Inexplicable move

Tasneem Noorani

DURING the Raj, the British ruled through deputy commissioners (DCs) for more than a century, while we in our effort to overthrow the ‘colonial’ yoke 70 years after independence are trying out the third hybrid administrative system in 14 years. At this pace we will be experimenting with a new system with every change of government.

Punjab a few days back promulgated the Punjab Civil Administration Ordinance, 2016, restoring the office of the DC. A reading of the new ordinance leaves one confused as to the government’s objective in passing it at all. It neither alters the powers of the police, nor does the DC have anything to do with the new local government system.

The reason behind renaming the district coordination officer (DCO) as DC could prime facie have been to bring back the executive magistracy, for which there have been demands considering the current district administrations’ lack of effectiveness. Meanwhile, from the media, one got the impression that local bodies are being brought under the DC (not a desirable move), as the government wants to keep a check on them. A reading of the ordinance negates these perceptions.

The DCO under the previous system was the hands-on coordinator of many line departments and controlled the budget. The ordinance has restored the hierarchy of these departments while the DC has been given powers to inspect and call for the record, etc. That is, he has been made an inspector. When the DCO was under the nazim, he was the executive head of all local bodies (district governments which comprised various devolved provincial government departments including health and education). But now, while the nazim (mayor or chairman zila council) is not his boss, the DC also does not have anything to do with local bodies. This, if there are no hidden caveats, appears to be the right step to make local bodies more independent.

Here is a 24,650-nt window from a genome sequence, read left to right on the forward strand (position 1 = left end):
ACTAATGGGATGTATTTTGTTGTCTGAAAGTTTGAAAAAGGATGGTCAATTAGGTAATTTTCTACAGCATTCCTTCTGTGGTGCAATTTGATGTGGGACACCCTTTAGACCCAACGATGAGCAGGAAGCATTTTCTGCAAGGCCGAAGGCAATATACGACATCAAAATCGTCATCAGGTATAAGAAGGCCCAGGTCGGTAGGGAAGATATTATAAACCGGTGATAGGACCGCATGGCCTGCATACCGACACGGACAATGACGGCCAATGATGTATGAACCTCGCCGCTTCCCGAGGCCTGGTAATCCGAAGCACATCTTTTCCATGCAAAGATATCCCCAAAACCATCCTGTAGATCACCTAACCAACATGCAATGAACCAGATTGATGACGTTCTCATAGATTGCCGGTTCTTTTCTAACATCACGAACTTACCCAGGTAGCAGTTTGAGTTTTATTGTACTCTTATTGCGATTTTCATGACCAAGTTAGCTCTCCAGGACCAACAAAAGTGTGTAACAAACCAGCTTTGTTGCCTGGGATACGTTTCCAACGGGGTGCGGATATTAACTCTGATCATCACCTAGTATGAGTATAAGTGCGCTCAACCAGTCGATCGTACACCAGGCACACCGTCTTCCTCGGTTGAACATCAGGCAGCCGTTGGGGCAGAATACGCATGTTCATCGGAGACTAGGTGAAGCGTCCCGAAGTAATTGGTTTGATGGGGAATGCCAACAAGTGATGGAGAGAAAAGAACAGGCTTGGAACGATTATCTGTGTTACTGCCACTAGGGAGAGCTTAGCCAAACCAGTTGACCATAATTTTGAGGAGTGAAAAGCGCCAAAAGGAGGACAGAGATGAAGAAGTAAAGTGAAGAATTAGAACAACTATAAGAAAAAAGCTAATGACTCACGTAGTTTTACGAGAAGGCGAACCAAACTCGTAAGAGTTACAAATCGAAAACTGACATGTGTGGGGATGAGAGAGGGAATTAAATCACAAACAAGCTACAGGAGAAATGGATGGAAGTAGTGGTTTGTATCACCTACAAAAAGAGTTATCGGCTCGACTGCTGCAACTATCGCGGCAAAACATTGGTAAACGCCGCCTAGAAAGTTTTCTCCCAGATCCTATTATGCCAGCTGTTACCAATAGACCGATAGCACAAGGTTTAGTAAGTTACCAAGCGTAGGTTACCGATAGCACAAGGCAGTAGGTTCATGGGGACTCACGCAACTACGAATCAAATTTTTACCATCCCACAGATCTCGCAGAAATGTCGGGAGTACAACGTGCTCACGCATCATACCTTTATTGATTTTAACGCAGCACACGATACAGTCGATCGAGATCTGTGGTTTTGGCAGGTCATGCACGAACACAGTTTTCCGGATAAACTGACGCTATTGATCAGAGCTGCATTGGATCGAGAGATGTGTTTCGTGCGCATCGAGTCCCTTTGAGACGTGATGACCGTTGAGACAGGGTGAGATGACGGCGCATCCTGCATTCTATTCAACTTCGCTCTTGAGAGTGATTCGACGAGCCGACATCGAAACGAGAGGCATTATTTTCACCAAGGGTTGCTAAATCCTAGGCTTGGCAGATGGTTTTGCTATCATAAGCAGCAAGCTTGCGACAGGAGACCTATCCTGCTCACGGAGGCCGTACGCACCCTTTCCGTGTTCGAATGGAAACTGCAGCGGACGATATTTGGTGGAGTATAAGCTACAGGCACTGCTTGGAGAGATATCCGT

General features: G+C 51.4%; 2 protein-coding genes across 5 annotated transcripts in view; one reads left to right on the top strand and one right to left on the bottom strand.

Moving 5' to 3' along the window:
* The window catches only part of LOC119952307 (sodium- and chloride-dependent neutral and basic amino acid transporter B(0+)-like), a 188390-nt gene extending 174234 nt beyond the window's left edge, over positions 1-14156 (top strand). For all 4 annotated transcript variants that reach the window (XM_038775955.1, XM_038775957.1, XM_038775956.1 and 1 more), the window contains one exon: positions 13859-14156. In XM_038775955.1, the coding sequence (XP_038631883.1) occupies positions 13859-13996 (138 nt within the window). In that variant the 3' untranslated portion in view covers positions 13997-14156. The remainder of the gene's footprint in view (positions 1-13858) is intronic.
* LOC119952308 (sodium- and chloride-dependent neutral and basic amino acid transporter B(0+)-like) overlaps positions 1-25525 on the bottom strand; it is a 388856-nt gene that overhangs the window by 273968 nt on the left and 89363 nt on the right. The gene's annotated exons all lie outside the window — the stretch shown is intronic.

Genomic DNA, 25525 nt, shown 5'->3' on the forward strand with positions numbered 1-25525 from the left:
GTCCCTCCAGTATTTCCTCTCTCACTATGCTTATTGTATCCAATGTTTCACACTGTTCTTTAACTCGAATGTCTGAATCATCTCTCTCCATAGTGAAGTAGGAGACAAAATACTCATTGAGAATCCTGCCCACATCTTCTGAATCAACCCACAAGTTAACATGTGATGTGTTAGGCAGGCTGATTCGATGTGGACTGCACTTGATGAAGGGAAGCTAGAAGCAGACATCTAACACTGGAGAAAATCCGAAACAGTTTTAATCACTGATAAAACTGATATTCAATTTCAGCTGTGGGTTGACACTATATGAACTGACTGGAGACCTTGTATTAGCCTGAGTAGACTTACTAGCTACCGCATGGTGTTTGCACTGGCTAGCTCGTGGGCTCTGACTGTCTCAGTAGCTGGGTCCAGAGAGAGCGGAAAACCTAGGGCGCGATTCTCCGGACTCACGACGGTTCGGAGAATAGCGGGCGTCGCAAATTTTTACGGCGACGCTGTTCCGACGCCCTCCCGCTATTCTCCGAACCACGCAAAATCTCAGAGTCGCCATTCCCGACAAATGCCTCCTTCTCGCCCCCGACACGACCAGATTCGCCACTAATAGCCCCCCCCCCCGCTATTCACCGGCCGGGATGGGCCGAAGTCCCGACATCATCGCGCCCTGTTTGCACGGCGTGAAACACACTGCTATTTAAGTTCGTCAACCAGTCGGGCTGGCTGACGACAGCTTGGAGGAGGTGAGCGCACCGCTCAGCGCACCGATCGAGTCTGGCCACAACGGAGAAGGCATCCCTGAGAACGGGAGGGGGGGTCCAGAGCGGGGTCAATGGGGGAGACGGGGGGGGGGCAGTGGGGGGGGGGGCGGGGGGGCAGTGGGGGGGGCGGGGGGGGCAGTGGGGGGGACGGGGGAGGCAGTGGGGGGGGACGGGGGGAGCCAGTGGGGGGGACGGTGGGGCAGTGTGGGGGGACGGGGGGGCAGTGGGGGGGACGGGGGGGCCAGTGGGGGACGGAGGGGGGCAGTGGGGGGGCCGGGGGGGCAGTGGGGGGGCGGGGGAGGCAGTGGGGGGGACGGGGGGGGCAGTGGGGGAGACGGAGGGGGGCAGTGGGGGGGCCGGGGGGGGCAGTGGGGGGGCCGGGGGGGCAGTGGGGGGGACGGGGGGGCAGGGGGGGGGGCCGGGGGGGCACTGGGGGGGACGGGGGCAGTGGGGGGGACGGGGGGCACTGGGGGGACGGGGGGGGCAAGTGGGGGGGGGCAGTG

What was the objective behind reviving the DC’s office?

None of the DC’s inherent powers under scores of laws — including under the all-important Criminal Procedure Code that were taken away and redistributed under Musharraf’s devolution — have been restored. He has, instead, been given powers to inspect, call for the record, hold inquiries on public complaints about all provincial government departments except police and local government. So now there are three parts to the government in the districts; the police, local bodies, and the DC as inspector of all departments and their facilities, excluding health and education, for which district authorities are being made, which means the DC will have nothing much to do with them.

This desire to deliver a new-look DC, I think started with the desire to have greater control over police and revive some form of executive magistracy; but the police lobby proved stronger than the government which withdrew its proposals. The move could also have stemmed from a temptation to control the local bodies, as elected governments traditionally don’t like local governments, but that did not happen either.

As for the DC’s relations with police, Section 15 of the ordinance empowers him to call a meeting of all concerned for matters of public peace and order. While it assumes that all decisions will be by consensus, it does not mention how the lack of such consensus is to be dealt with. Similarly, Sec15(2) says that in case of a sudden law and order situation, the DC and the district police officer (DPO) will jointly take appropriate action. Now everyone knows the results when there are two commanders in a crisis situation. Meanwhile, for public assemblies and processions DC will give permission only after consulting the DPO.

Section 19 gives the DC power to probe any complaint from the public against any department — other than police and local bodies — and issue directions, and report to the government if the department ignores his directions.

In essence, the new DC is like the inspector general of all provincial government departments — police, local bodies, health and education excepted. He will not have any of the powers which he had earlier enjoyed. What is the need of the ordinance? It has piqued police cadres without bringing any useful change to the singularity of command in the district.

The downside of these frequent changes in the form of a new administrative system is that it takes years for the public, lawyers and officials to get to know a system and become used to it. Frequent changes to meet a regime’s immediate needs do not help good governance. A new system will require years before fully delivering results. Also, no amount of innovations will help in the face of politically motivated appointments or a bureaucracy de-motivated by poor personnel policies.

The writer is a former federal secretary.

Published in Dawn January 18th, 2017

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